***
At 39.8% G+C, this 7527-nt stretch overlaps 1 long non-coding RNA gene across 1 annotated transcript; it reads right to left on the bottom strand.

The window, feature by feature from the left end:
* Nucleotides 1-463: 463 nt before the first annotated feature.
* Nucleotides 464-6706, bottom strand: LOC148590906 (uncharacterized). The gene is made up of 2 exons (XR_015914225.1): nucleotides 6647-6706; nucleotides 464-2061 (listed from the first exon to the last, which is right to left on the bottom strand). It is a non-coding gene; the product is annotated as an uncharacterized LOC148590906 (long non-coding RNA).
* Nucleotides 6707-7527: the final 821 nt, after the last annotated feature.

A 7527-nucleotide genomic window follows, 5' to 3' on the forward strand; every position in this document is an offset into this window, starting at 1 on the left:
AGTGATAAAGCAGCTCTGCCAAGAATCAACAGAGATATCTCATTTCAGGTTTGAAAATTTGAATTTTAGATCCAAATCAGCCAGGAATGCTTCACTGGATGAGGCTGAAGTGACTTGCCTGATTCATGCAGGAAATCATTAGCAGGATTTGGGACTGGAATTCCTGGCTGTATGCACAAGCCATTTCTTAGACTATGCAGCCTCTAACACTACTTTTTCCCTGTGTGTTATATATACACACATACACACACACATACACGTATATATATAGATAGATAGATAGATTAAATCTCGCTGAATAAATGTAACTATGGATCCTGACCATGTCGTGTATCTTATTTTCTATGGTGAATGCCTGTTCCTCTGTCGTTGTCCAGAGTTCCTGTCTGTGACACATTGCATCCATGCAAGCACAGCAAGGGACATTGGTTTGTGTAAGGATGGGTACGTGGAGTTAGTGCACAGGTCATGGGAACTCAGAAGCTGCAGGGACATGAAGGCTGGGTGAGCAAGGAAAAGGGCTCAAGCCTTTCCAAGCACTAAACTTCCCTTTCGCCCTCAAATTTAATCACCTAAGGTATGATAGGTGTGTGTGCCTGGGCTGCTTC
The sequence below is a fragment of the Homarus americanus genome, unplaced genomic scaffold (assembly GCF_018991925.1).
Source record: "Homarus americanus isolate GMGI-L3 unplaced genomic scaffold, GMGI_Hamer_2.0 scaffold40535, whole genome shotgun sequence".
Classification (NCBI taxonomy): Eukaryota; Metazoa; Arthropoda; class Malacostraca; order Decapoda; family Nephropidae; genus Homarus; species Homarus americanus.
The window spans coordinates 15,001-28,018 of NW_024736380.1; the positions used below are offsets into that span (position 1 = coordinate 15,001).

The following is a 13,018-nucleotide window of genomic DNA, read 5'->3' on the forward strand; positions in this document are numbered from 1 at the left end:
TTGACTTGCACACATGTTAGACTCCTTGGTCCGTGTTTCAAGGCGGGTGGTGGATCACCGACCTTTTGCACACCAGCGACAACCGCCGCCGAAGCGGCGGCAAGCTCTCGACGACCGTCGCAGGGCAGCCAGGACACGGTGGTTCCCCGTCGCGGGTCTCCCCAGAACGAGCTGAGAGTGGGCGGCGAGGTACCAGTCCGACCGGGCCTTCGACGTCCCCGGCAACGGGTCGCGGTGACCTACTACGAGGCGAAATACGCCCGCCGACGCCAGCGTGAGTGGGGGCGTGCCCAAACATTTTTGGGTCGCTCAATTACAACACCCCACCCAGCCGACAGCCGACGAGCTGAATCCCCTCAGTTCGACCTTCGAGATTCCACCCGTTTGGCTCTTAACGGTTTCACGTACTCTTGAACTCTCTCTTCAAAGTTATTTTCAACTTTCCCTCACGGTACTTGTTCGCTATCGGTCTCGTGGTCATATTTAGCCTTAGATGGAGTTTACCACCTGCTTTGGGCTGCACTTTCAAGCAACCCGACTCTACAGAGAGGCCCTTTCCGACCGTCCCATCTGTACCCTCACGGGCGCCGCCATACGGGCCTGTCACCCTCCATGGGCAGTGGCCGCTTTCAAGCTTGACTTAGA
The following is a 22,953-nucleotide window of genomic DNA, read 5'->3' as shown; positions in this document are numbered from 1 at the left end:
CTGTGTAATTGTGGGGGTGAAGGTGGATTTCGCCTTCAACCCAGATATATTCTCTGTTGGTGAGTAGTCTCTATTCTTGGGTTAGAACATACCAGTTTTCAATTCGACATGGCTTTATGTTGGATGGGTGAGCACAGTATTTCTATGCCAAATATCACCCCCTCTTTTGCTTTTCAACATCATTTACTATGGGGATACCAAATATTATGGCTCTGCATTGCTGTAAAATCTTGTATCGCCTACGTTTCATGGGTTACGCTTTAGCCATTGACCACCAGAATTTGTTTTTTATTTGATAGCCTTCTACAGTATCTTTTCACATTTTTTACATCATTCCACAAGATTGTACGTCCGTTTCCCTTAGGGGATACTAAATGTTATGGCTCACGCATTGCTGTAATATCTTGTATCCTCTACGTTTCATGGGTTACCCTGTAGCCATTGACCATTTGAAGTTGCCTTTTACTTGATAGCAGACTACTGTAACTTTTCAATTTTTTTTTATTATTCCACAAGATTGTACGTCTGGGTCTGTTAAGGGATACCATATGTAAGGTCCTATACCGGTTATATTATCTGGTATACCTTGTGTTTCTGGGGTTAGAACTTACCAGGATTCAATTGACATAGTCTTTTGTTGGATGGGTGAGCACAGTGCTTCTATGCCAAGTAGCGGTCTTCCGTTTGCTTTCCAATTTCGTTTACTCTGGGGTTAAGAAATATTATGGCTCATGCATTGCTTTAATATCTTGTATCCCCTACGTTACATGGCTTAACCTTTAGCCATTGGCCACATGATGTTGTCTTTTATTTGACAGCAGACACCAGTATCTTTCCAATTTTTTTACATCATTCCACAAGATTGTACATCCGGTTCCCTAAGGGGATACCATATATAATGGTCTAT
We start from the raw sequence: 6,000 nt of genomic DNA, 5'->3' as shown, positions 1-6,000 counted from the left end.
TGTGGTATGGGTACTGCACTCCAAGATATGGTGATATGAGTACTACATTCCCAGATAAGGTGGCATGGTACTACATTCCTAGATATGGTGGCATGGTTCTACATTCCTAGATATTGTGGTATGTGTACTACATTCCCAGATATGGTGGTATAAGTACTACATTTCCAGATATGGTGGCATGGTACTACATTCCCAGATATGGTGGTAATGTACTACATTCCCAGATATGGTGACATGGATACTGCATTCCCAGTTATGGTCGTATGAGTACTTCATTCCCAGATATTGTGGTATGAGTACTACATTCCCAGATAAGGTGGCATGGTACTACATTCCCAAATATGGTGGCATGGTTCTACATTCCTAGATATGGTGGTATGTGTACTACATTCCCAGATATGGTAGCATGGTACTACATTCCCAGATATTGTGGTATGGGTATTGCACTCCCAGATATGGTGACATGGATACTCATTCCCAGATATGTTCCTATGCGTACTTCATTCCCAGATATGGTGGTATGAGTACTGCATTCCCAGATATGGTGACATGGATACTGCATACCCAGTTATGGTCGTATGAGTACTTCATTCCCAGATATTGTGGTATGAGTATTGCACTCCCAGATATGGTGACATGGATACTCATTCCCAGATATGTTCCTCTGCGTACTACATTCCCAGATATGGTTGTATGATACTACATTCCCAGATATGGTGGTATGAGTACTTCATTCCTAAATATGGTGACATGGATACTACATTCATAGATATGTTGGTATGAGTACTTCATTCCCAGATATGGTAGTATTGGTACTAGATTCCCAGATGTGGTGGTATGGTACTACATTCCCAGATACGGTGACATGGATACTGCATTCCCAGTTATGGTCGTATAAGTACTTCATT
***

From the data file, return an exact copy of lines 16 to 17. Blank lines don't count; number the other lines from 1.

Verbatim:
We start from the raw sequence: 6,000 nt of genomic DNA, 5'->3' as shown, positions 1-6,000 counted from the left end.
TGTGGTATGGGTACTGCACTCCAAGATATGGTGATATGAGTACTACATTCCCAGATAAGGTGGCATGGTACTACATTCCTAGATATGGTGGCATGGTTCTACATTCCTAGATATTGTGGTATGTGTACTACATTCCCAGATATGGTGGTATAAGTACTACATTTCCAGATATGGTGGCATGGTACTACATTCCCAGATATGGTGGTAATGTACTACATTCCCAGATATGGTGACATGGATACTGCATTCCCAGTTATGGTCGTATGAGTACTTCATTCCCAGATATTGTGGTATGAGTACTACATTCCCAGATAAGGTGGCATGGTACTACATTCCCAAATATGGTGGCATGGTTCTACATTCCTAGATATGGTGGTATGTGTACTACATTCCCAGATATGGTAGCATGGTACTACATTCCCAGATATTGTGGTATGGGTATTGCACTCCCAGATATGGTGACATGGATACTCATTCCCAGATATGTTCCTATGCGTACTTCATTCCCAGATATGGTGGTATGAGTACTGCATTCCCAGATATGGTGACATGGATACTGCATACCCAGTTATGGTCGTATGAGTACTTCATTCCCAGATATTGTGGTATGAGTATTGCACTCCCAGATATGGTGACATGGATACTCATTCCCAGATATGTTCCTCTGCGTACTACATTCCCAGATATGGTTGTATGATACTACATTCCCAGATATGGTGGTATGAGTACTTCATTCCTAAATATGGTGACATGGATACTACATTCATAGATATGTTGGTATGAGTACTTCATTCCCAGATATGGTAGTATTGGTACTAGATTCCCAGATGTGGTGGTATGGTACTACATTCCCAGATACGGTGACATGGATACTGCATTCCCAGTTATGGTCGTATAAGTACTTCATT